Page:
As the evening wears on, more of the devotees join in the chanting and in the spirited singing of the hymns. Demonstrations become more and more violent. Several of the congregation, caught in the throes of a powerful religious intoxication, begin to dance and sway with abandonment. 19 Others in the group encourage the dancers with a rhythmic clapping of hands and stamping of feet.

On and on the dancers whirl while the piano pounds out its accompaniment; above the din rises the wailed repetitious version of an improvised hymn. The participants in the dance seem oblivious to everything except the series of contortions in which they are indulging. Eyes half closed, fixed smiles on their faces, every muscle in their bodies aquiver, they stumble blindly on. Some bump into the wooden benches, others fall exhausted to the floor. Still the dance goes on. 46

Over and over can be heard the hoarse chanting of the worshipers as they continue to give praise to Father Divine, the man who, according to their own account, was not born in the ordinary manner but was "combusted" one day in New York City and who was sent to earth to save his followers from destruction.


2:1 Mary Hunter, 548 East St. Julian Street.

2:2 Dye Williams, Old Fort.

4:1 Katie McCarts, 744 Hull Street.

5:1 S. B. Holmes, 716 East Perry Street.

6:1 Jack Wilson, 272 McAlister Street.

7:1 John Haynes, 933 Wheaton Street.

7:2 Property of Edward A. Sieg, 128 West Jones Street.

8:1 Though the meetings of Father Divine are common to many parts of the United States, especially in the North, where white worshippers form a sizable proportion of the followers of Father Divine, this description accurately portrays the House as it was found in this community. For this reason it was thought well to include it.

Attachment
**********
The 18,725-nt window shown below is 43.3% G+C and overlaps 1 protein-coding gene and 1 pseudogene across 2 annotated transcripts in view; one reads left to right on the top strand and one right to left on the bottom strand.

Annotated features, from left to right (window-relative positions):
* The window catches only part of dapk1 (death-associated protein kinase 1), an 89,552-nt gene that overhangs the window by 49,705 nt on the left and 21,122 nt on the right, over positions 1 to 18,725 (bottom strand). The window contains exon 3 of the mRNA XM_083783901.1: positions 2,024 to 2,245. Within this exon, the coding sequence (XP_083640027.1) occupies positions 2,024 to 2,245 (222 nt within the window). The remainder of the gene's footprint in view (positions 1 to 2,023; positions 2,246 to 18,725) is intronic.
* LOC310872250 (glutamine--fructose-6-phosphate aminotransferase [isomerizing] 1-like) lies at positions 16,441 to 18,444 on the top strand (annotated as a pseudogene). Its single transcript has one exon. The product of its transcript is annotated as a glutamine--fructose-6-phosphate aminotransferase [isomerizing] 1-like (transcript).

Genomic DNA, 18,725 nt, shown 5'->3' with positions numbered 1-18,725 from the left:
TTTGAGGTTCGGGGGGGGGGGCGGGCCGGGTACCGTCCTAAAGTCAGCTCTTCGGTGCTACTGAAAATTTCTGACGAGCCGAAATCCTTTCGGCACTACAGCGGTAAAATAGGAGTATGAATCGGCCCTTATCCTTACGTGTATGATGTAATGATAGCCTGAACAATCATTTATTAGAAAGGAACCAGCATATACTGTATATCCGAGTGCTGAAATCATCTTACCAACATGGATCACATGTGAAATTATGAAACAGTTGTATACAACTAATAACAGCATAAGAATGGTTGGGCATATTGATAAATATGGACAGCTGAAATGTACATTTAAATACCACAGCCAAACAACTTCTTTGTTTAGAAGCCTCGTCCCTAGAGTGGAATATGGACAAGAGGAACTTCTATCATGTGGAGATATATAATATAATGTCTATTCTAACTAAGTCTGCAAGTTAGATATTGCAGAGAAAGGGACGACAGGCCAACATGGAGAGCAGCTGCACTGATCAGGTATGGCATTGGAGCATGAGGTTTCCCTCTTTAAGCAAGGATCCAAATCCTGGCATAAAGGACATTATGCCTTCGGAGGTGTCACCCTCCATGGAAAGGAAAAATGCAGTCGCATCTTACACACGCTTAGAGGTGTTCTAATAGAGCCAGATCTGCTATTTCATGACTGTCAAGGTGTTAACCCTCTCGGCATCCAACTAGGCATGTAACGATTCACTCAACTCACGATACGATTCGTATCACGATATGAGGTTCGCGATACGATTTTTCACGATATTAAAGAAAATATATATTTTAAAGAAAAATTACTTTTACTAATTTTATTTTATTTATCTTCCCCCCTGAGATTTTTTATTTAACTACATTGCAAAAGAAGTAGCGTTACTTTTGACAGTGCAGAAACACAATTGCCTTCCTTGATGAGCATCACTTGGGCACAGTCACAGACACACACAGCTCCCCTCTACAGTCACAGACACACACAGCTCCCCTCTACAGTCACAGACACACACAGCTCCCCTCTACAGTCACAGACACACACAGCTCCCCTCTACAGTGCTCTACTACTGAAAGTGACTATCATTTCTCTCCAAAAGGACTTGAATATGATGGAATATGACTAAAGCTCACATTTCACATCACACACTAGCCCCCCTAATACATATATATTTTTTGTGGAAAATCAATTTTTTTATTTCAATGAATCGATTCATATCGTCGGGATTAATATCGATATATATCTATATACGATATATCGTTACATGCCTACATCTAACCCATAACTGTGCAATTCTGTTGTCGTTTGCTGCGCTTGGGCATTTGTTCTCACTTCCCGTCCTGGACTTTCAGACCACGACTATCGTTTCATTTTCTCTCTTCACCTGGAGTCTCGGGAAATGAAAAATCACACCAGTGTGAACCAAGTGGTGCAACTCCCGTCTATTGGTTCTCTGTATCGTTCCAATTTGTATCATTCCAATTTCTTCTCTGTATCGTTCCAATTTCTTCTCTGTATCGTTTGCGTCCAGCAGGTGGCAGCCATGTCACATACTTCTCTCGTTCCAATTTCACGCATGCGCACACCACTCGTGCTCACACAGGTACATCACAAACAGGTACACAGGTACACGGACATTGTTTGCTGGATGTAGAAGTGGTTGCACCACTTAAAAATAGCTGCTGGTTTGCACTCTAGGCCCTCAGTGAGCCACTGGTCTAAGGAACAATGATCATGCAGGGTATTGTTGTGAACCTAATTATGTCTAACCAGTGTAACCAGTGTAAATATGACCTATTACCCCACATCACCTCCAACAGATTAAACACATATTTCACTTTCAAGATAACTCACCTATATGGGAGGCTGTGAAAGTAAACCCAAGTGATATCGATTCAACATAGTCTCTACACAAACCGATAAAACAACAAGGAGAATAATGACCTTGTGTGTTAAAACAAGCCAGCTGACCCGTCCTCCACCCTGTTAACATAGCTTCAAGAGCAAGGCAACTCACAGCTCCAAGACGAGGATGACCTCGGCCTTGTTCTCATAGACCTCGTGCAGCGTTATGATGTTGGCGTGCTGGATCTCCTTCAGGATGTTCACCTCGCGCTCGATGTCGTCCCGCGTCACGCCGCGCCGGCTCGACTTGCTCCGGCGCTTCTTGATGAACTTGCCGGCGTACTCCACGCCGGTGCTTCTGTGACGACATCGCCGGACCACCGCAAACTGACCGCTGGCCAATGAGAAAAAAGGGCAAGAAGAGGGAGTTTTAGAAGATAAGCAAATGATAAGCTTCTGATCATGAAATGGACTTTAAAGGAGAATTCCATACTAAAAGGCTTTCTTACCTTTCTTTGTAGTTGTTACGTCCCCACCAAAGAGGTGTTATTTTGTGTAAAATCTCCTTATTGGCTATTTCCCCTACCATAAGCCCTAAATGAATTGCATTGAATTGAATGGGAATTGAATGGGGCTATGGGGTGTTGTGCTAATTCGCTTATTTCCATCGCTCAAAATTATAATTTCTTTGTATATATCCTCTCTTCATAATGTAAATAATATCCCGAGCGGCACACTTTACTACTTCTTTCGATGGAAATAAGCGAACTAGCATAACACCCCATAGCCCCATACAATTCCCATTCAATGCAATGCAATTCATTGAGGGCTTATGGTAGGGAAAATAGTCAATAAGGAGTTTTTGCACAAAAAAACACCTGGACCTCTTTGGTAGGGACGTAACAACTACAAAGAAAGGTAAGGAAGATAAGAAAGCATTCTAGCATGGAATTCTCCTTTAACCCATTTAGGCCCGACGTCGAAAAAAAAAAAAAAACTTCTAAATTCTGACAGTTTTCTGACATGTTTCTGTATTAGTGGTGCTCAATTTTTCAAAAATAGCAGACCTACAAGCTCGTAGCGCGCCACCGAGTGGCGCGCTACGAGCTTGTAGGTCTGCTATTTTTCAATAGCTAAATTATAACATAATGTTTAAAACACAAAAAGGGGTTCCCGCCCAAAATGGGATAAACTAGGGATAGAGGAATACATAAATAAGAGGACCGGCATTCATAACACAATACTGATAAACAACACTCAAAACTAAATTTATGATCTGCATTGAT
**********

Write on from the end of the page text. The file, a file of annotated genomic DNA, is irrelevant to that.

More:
8:2 Father Divine is said to have been born George Baker on a Hutchinson Island rice plantation near Savannah about sixty years ago. Sometime in the late 1890's it appears that he opened a meeting house in the Negro section of the Old Fort, calling himself "The Son of Righteousness." His activities in the community abruptly ceased when, after some trouble with the authorities, he fled from Savannah to escape a p. 9 gang of whites who aimed to make him prove himself the reincarnation of Christ by walking on the Savannah River.

Arriving in Baltimore, Maryland, he joined a religious sect headed by Father Jehovia. Later, in New York City the new disciple decided to open his own cult. It was then that he adopted his present name and that his converts created the maxim "Father Divine is God."

Converts both white and Negro were eager to join the new order. Today Father Divine computes his followers as being between 21,000,000 and 30,000,000, although outsiders give a more conservative estimate. The leader travels extensively and "heavens" have been established in various parts of the country. His weekly income is reputed to be 20,000 and is derived from the many business establishments operated under his supervision.

He has a fondness for flashy clothing, wears a five dollar gold piece for a stickpin, and rides about in a pale blue Rolls Royce and a scarlet monoplane.

The self-styled Messiah has now extended his activities to the field of Politics, both national and international. There is a variance of public sentiment concerning him. To followers he appears to be "reincarnated God," while enemies insist he is a fraud, a hypnotist, and a remarkably clever actor who is at present growing a little tired of the role he has chosen to enact.

Robert Allerton Parker, "The Incredible Messiah" (Boston, 1937), pp. 80, 93, 94, 106, 183, 188, 209-36.

9:1 Sister Patience Peace, Old Fort.

9:2 Noah's Ark, Old Fort.

9:3 Triumphant Virgin, Old Fort.